Former European Commission President Romano Prodi and former Austrian Chancellor Alfred Gusenbauer co-chaired a public event in Brussels yesterday (17 June), with both arguing that agreement of the EU-Ukraine Association agreement at the Vilnius summit in November would serve the EU’s interests.
Prodi’s main message to the conference, organised by a lobbyist working for the Ukrainian government and hosted by the Brussels Press Club, was that the EU needed to build relations with Kiev taking account of the special Ukraine-Russia relationship.
The former Commission President, who served from 1999 to 2004 – a time when the biggest wave of enlargement in the EU’s history took place – concluded that much confidence building had taken place between the EU and Ukraine since those times.
Prodi gave as an example the tensions and Russian fear provoked by Ukraine’s rapprochement with NATO, which fizzled out and were defused after Kiev abandoned plans to join the Atlantic pact. Today, Ukraine is a reliable partner to NATO and there have been “no major problems” with Russia in this regard, he added.
Prodi said the EU needed to understand that Ukraine was in many ways the “cradle of Russia” and that Brussels needed to build a policy which “takes account of this particular situation”.
“The dialogue between the EU and Russia must not be in spite of Ukraine, but because of Ukraine,” said Prodi, advocating that both the EU and Russia should display good will and political maturity and not consider their interests vis-à-vis Ukraine as a zero-sum game.
The former Commission President also recalled Ukraine’s “great traditions” in science, space, aeronautics, pharmaceuticals and mechanical engineering, adding that in spite of the painful transition, the country needed to further develop this inheritance with both east and west. He also praised Ukraine for having “the strongest civil society” compared to any other former Soviet Republic.
In Prodi's opinion, Ukraine’s recent adoption of observer status with Russia’s Customs Union, which includes Belarus and Kazakhstan, was compatible with the EU's Association agreement and a Deep and Comprehensive Free Trade Agreement (DCFTA).
No deadline for Tymoshenko release?
Gusenbauer said that he expected the problem with imprisoned former Prime Minister Yulia Tymoshenko to be solved “in due time” in order to bring Ukraine closer to the EU. He did not mention any specific deadline for solving the problem, however, which has been a major obstacle in EU-Ukraine relations lately (see background).
The former Austrian Chancellor also said that in his view there was “a strong consensus” among government and opposition in Ukraine towards the “European destiny” of the country.
He said that the EU needed to avoid Ukraine being “pushed into the arms of Russia”, and that “an independent Ukraine” best served European ambitions and EU “geo-strategic interests”.
Andreas Papadopoulos, an official within the European Commission's economic and financial affairs directorate (DG ECFIN), gave a statement on Ukraine’s economic situation, emphasising the country’s macro-economic vulnerabilities, its “not so friendly” business environment for foreign investors and perceived high corruption levels in public procurement.
He said that Ukraine was no longer in recession and the economy had improved since its 2009 crisis; however prospects for 2013 were gloomy, with several internal and external reasons provoking slowdown.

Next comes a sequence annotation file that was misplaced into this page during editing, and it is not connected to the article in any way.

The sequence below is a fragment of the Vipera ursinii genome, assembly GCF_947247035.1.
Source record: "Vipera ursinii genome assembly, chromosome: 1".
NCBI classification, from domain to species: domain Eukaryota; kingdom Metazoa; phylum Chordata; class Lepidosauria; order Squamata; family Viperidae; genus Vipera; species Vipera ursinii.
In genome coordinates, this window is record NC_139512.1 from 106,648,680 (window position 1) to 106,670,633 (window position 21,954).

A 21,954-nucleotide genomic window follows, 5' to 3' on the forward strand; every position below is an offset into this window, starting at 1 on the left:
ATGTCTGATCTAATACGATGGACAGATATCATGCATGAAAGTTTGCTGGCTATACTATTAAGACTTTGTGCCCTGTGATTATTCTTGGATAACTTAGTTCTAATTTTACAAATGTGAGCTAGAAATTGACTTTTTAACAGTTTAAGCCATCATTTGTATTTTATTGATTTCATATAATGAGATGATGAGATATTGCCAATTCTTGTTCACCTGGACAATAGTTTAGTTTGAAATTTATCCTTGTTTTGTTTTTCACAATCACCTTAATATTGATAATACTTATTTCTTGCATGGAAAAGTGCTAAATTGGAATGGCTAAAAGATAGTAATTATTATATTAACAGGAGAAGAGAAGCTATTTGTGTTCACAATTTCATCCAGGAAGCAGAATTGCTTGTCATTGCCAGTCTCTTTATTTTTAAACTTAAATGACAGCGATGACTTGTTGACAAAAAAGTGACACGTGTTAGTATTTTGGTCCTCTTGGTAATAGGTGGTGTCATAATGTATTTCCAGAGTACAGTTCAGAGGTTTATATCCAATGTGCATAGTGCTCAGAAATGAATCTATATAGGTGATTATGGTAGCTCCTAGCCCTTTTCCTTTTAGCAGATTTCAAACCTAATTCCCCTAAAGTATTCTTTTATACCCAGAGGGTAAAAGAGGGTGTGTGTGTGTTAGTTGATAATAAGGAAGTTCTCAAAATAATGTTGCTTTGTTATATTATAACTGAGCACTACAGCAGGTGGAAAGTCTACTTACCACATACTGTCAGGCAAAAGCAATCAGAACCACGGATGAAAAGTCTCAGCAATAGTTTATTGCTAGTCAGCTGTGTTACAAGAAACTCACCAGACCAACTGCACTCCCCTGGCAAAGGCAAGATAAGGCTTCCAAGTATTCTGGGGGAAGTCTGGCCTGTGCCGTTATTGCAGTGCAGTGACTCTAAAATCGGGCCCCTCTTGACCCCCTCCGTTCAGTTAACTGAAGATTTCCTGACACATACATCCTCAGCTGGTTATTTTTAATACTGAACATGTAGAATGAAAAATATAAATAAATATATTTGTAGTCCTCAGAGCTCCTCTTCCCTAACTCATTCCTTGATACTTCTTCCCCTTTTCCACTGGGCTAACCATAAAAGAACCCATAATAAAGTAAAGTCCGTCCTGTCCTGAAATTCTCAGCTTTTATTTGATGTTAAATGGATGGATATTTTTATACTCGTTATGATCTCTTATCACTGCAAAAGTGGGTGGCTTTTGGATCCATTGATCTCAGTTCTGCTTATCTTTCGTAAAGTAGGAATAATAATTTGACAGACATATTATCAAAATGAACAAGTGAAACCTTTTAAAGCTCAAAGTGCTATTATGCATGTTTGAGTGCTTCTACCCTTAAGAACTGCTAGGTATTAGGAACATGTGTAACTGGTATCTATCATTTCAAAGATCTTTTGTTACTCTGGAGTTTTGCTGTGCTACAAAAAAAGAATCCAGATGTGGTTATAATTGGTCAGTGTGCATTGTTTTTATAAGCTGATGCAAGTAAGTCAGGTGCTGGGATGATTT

Papadopoulos said Ukraine needed to speed up economic reform, and that the DCFTA could help greatly in this respect, providing “an anchor to Ukraine’s close integration” with the EU and a “more explicit” roadmap to legal approximation with EU norms.
Yuri Miroshnichenko, a member of the Ukrainian parliament from the ruling Party of Regions, said during the event that his country was today in a better position than some of the new EU members were in 2004 when they joined the Union.
Without naming them, he said that “some EU countries” opposed the signature of the EU-Ukraine Association Agreement only because of the Tymoshenko case. In this respect, he said that it was “not in the EU’s best interest” to look at Ukraine only under the perspective of one court case.
Natalia Agafonova, a member of the Ukrainian Parliament from the opposition party UDAR of Vitaly Klitschko, said that all efforts should be made to release Tymoshenko from jail, and that her country needed a “roadmap to Vilnius”.
The Association agreement will create the preconditions for transforming Ukraine’s legal system, for overcoming the problem of “selective justice” and ultimately for solving the Tymoshenko case, she said, obviously implying that the signature of the agreement should take place even if the former Prime Minister is still in jail.
At the EU-Ukraine summit on 25 February, Council President Herman Van Rompuy reiterated the three areas where the EU wants to see progress before signing an association agreement with Kiev.
The three conditions are to address the problem of "selective justice" - a reference to the imprisonment of former prime minister Yulia Tymoshenko - dealing with the democratic shortcomings stemming from the October national elections, and advancing judicial reforms.
Van Rompuy made it plain that the EU wanted to see progress “at the latest May this year”. In April, former Interior Minister Yuri Lutsenko, a Tymoshenko ally, was freed from jail after receiving a presidential pardon.
President Viktor Yanukovych has said the outstanding issues could be solved in time for the Vilnius Eastern Partnership Summit in November, during the Lithuanian presidency of the EU. But in the meantime many observers see democracy in Ukraine receding.
- 28-29 Nov: Eastern Partnership meeting in Vilnius
EURACTIV Germany: Prodi: Weg zur Ukraine führt über Russland